Thursday 05 May 2016


Professor Jo Beall, Director Education and Society, British Council, openeda panel discussion on the UN gender equality campaign, “#HeForShe, whichlaunched in September 2014 as a global solidarity movement for gender equality, with the aim of engaging and encouraging men and boys to take action against the gender inequality which women across the world face.

The UN’s 10x10x10 initiative galvanises 10 heads of state, 10 universities and 10 corporate champions to drive gender equality globally.

The panellists explored what the campaign means for the global higher education community and how to bring about impact in the field of gender equality in the sector.

Professor Paul Boyle, Vice-Chancellor, University of Leicester, UK, said, “The critical issue if we are to make changes in universities is to change the culture, and achieving this is a real challenge. Men don’t think gender equality is about them and it’s a critical thing to change. In our institutions, gender equality discussions are dominated by women while men are getting on with research and other activities. The essence of this campaign is to get men to step up and take some ownership,  Both men and women have a role to play in addressing gender equality. “

Professor Boyle lamented the fact that less than 25per cent of professors are women and calculated that it will take about 40 years before women equal the rate of male professors in the United Kingdom. 

He said: “There is no good reason why women are under-represented in senior posts.  In the higher education context, it means ensuring the very best people go into -and remain- in research at the top of our institutions for the benefit of society.”

“Professor Adam Habib, Vice-Chancellor, University of the Witwatersrand, South Africa also remarked that the lack of African women academics is real problem. “

Regarding the issue of gender based violence against women, Anne Githuku-Shongwe, Head of UN Women, South Africa explained,

“If we want to turn a corner in terms of gender violence, we have to do that together with men.  Our bid is to shape this planet 50/50 men and women and I am working on a strategy for South Africa  to make it real.  I want to know how we are going to track results and who is performing in this area and who is not, and how to stop gender based violence.  We want to see gender parity by 2050, it’s our goal and we think it’s possible.“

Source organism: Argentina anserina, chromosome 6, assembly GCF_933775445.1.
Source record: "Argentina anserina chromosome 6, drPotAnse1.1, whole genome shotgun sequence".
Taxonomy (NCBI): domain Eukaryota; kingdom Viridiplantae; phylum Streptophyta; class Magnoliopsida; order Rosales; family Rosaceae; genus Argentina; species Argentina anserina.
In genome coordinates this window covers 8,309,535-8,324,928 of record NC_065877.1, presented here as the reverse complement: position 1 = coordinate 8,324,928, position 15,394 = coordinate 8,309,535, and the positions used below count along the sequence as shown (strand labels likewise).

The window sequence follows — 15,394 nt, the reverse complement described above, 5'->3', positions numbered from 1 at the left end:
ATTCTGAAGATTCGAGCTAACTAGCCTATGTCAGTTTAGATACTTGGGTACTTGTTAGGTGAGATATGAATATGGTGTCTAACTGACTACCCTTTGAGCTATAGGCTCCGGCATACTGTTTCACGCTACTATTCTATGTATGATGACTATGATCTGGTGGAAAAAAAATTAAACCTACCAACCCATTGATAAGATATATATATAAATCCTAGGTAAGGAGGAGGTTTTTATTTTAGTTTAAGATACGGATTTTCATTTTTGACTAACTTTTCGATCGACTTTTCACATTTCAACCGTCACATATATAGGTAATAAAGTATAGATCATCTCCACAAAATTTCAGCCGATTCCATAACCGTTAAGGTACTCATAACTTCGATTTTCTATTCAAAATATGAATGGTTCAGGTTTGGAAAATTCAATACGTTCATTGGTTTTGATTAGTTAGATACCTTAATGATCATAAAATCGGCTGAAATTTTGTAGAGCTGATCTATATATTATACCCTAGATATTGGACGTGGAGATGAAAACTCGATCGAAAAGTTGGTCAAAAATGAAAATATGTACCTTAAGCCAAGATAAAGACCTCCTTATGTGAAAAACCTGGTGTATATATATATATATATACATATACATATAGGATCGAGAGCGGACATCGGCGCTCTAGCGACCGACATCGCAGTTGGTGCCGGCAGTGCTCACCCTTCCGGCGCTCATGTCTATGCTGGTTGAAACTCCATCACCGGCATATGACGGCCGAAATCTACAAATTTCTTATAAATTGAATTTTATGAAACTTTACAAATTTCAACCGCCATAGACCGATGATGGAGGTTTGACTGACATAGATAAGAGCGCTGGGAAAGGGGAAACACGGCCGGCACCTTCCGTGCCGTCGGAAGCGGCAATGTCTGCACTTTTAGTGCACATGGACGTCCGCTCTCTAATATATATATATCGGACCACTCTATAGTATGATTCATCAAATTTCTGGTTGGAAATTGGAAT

Professor Habib, discussed the need to address sexual harassment and gender based harm. He said, “I think we have a crisis in South African universities.  We have made some progress in terms of addressing sexual harassment and created a more equal footing but we need to address the crisis.  The positive thing is that this is now receiving a focus like never before and victims are not going to remain silent”

About the British Council

About the British Council

The British Council is the UK’s international organisation for cultural relations and educational opportunities. We create international opportunities for the people of the UK and other countries and build trust between them worldwide.

We work in more than 100 countries and our 8,000 staff – including 2,000 teachers – work with thousands of professionals and policy makers and millions of young people every year by teaching English, sharing the arts and delivering education and society programmes.

We are a UK charity governed by Royal Charter. A core publicly-funded grant provides 16 per cent of our turnover which last year was £973 million. The rest of our revenues are earned from services which customers around the world pay for, such as English classes and taking UK examinations, and also through education and development contracts and from partnerships with public and private organisations. All our work is in pursuit of our charitable purpose and supports prosperity and security for the UK and globally.

For more information, please visit: You can also keep in touch with the British Council through and